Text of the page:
UCL Events


Lunch Hour Lecture: Nazi Persecution and the Quest for Justice

30 January 2020, 1:00 pm–2:00 pm

Holocaust Monument in Berlin

To mark Holocaust Memorial Day 2020, Professor Mary Fulbrook will explore the themes of her prize-winning book Reckonings: Legacies of Nazi Persecution and the Quest for Justice. This lecture is presented in partnership with the Wolfson History Prize.

Event Information

Open to



Emma Hart


Darwin Lecture Theatre
044: Darwin Building
Gower Street

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About the lecture:

Seventy-five years after the end of the Second World War, the Holocaust continues to challenge us with complex questions and legacies that reach across generations and continents. Focussing on perpetrators as well as victims and survivors, Professor Mary Fulbrook will discuss approaches taken by post-war states, societies and individuals to the persecution of European Jews and other victim groups. The lecture explores the extent to which those responsible were able to evade justice, the reverberations at a personal level within families and communities, and the challenges of memorialisation today.

The lecture is based on her book Reckonings: Legacies of Nazi Persecution and the Quest for Justice, which won the prestigious Wolfson History Prize in 2019.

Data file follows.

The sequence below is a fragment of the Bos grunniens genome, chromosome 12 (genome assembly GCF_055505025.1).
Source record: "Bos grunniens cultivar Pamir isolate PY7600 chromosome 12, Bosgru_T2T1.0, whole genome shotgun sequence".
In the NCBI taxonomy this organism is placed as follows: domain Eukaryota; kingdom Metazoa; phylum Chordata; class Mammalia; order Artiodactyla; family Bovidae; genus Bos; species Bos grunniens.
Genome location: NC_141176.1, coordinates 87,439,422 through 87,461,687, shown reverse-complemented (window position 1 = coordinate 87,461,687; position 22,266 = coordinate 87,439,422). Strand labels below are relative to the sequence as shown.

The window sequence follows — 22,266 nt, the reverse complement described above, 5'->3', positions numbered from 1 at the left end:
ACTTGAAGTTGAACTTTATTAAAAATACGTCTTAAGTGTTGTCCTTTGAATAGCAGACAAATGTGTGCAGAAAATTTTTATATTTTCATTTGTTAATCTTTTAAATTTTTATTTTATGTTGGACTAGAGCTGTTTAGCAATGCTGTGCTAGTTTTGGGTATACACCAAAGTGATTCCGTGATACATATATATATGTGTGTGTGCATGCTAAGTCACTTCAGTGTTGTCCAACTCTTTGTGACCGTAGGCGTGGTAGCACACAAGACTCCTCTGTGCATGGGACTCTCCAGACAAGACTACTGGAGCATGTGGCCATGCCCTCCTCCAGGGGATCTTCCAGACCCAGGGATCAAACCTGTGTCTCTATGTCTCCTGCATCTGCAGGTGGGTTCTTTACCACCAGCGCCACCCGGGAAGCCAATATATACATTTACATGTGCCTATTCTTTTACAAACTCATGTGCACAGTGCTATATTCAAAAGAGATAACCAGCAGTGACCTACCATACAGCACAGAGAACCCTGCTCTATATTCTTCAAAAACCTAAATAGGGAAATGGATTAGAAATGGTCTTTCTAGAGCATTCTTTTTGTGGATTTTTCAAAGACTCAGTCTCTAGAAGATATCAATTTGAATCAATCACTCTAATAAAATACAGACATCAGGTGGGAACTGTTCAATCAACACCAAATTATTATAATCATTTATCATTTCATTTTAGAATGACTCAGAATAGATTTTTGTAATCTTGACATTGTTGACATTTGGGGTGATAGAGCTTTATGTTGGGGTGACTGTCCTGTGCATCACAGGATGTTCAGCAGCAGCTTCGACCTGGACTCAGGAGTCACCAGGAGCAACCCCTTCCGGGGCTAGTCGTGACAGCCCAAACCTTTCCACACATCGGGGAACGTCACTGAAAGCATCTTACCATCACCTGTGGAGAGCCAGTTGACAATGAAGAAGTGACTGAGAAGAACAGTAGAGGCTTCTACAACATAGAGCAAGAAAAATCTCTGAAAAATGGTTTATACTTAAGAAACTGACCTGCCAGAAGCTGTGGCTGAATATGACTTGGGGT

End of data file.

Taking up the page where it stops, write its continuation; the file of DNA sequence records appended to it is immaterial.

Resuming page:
Following the lecture, guests are invited to join us for an afternoon tea reception in the UCL Cloisters to provide an opportunity to explore the work of UCL’s Centre for Holocaust Education. The reception will also honour the work of Doreen Warriner, a member of staff at UCL who helped refugees to escape from Czechoslovakia after the Nazi invasion. After the reception, a small group will go to the School of Slavonic and East European Studies to unveil a plaque commemorating her. Guests are welcome to join the unveiling – find out more here.


Wolfson History Prize 2019

About the Wolfson History Prize:

First awarded by the Wolfson Foundation in 1972, the Wolfson History Prize remains a beacon of the best historical writing being produced in the UK, reflecting qualities of both readability for a general audience and excellence in writing and research. The most valuable non-fiction writing prize in the UK, the Wolfson History Prize is awarded annually, with the winner receiving £40,000, and the shortlisted authors receiving £4,000 each. Over £1.1 million has been awarded to more than 100 historians in the prize’s 47-year history. Previous winners include Mary Beard, Simon Schama, Eric J. Hobsbawm, Amanda Vickery, Antony Beevor, Christopher Bayly, and Antonia Fraser.

About the Speaker

Mary Fulbrook

Mary Fulbrook is Professor of German History in UCL’s School of European Languages, Culture and Society, and is one of the world’s leading scholars of twentieth-century German history. In addition to Reckonings, she is the author of numerous books including the Fraenkel Prize-winning A Small Town Near Auschwitz: Ordinary Nazis and the Holocaust. She is a Fellow of the British Academy, a former Chair of the German History Society and the founding Joint Editor of its journal German History. Among other commitments, she serves on the Academic Advisory Board of the Memorial Foundation for the former concentration camps at Buchenwald and Mittelbau-Dora. She is currently directing an AHRC-funded research project entitled Compromised Identities? Reflections on Perpetration and Complicity under Nazism and writing a book on bystanders to genocide.